Queen Excluders below your honey supers - always, never, sometimes? That was the question I asked beekeepers in two Facebook groups on April 1st. Out of twenty beekeepers that responded, a whopping 80% use a queen excluder - for one purpose or another. But when a queen excluder (QE) is used specifically to prevent brood in the honey frames, the beekeepers who do versus those who don’t was an even split. Some beekeepers start out QE-free, but eventually the inconvenience of brood in supers outweighs their reluctance to use them.
Lee Kunkel said, “I have been keeping bees for 61 years and have tried it both ways….I grew weary of having to cull frames at extracting time…and now use excluders on all hives when extracting supers are added.” Similarly, Maria Jones (no relation to author), a 5-year beekeeper said, “I’m trying them for the first time this year. Tired of brood in my supers.”
Beekeepers who don’t use a queen excluder (QE) accept that queens will sometimes move above the honey cap* and put brood in the honey super. They tolerate it because they prefer to let the queen lay naturally or believe honey production is reduced by a QE.
I’ve wondered if there is any factual evidence of QE’s having an effect on honey production, and I decided to learn more after reading E.T. Ash’s comment:
“… for a long time, I thought (with no evidence or experience in regard to queen excluders) … that queen excluders might in fact be honey excluders. Then I read Jerry Hayes' article in the ABJ titled ‘Is a Queen Excluder a Honey Excluder.’ After reading the article I tried his setup on one yard of bees and after that, began using excluders on most yards and in most years.”
The article E.T. referred to, was published in American Bee Journal in 1985 and summarized the author’s experiment comparing the honey yields of three hive configurations:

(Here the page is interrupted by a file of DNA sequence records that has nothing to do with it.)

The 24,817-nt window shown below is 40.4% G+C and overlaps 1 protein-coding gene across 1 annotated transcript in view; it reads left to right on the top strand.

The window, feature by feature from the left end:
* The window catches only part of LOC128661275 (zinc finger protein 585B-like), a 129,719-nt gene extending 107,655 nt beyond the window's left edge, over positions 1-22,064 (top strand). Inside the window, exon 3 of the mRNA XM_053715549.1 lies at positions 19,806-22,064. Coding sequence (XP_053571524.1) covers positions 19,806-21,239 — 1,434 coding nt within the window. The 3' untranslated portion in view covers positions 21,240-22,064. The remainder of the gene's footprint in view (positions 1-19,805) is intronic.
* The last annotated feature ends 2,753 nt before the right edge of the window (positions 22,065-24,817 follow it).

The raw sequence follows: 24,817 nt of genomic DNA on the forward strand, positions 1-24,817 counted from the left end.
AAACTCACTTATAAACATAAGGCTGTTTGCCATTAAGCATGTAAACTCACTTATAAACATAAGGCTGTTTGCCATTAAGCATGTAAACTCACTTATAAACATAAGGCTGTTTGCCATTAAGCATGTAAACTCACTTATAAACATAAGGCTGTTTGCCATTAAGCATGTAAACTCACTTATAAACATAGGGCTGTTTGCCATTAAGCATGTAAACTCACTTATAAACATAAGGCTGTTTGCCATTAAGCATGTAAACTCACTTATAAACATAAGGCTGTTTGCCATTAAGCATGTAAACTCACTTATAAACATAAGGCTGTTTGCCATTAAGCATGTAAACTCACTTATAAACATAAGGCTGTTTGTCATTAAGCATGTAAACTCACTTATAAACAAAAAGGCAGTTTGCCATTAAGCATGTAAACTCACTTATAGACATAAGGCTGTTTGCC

No QE, the control (No QE)
- Bottom Entrance with QE (BE/QE)
- Upper Entrance with (UE/QE), as shown in Diagram A
In addition to honey yield, Hayes also wanted to know if the placement of entrances and queen excluders had any effect on brood rearing. Brood was measured at the beginning, middle, and end of the season. Hayes found in the UE/QE hives, where the foragers entered directly into the supers, nectar storage was primarily in the supers and only enough for brood rearing and little surplus was brought below the QE into the brood chamber. There was no back-filling of the brood nest! This could certainly be used as part of a swarm-prevention strategy.
In Hayes' experiment, most of the BE/QE hives were plagued with skunk predation issues, which may have affected the outcome. However, based solely on the results as shown in Table 1 of the article, the No QE and UE/QE hives stored an average of almost 25 pounds more honey per hive than the BE/QE hives.
“These results are quite dramatic in this experiment. It appears from this limited test that queen excluders may well indeed also be honey excluders. From this data the use of queen excluders should be highly coordinated with an appropriate upper entrance. This may well help to maintain the queen in a designated brood area away from honey supers and perhaps maximize the amount of usable, extractable honey.”
In my opinion, it is unfortunate that Hayes did not also include the hive configuration of both a Bottom and Upper Entrance with a QE, as it would have been helpful to see how it compared to the others. I think many beekeepers use an extra entrance directly into a super, but not the sole Upper Entrance that Hayes used. Ironically, thirty years later in the December 2015 American Bee Journal, Hayes says, “I am not nearly as fancy now as I was in 1985. I just prop up the super above the excluder with a stick.”
If you have used a Queen Excluder without an Upper Entrance, give the additional Upper Entrance a try. I’m really intrigued by the UE/QE configuration for its potential to increase honey production as well as swarm-prevention. If you set up a few hives for comparison, please let me know your results!
My summary of Hayes’ article does not do it justice and I encourage you to read it in full. There is a link to Hayes’ entire article below.
* E.T. Ash described honey cap as, “…a SOLID box of CAPPED honey right above the brood nest.
Ash, E.T. Ash discusses honey cap. Facebook, 7 Dec. 2021, 10:18 am, LINK HERE Accessed 15 Apr. 2022.
Hayes, Jr. G.W. (1985, August). Queen Excluder or Honey Excluder? American Bee Journal, August 1985, pgs. 564-567. Retrieved April 17, 2022, from Beesource website. LINK HERE
Hayes, Jerry. (2015, December). The Classroom. American Bee Journal, December 2015, pgs. 1287-1291.
Retrieved April 17, 2022, from Bluetoad.com, redirected from American Bee Journal website. LINK 1 – LINK 2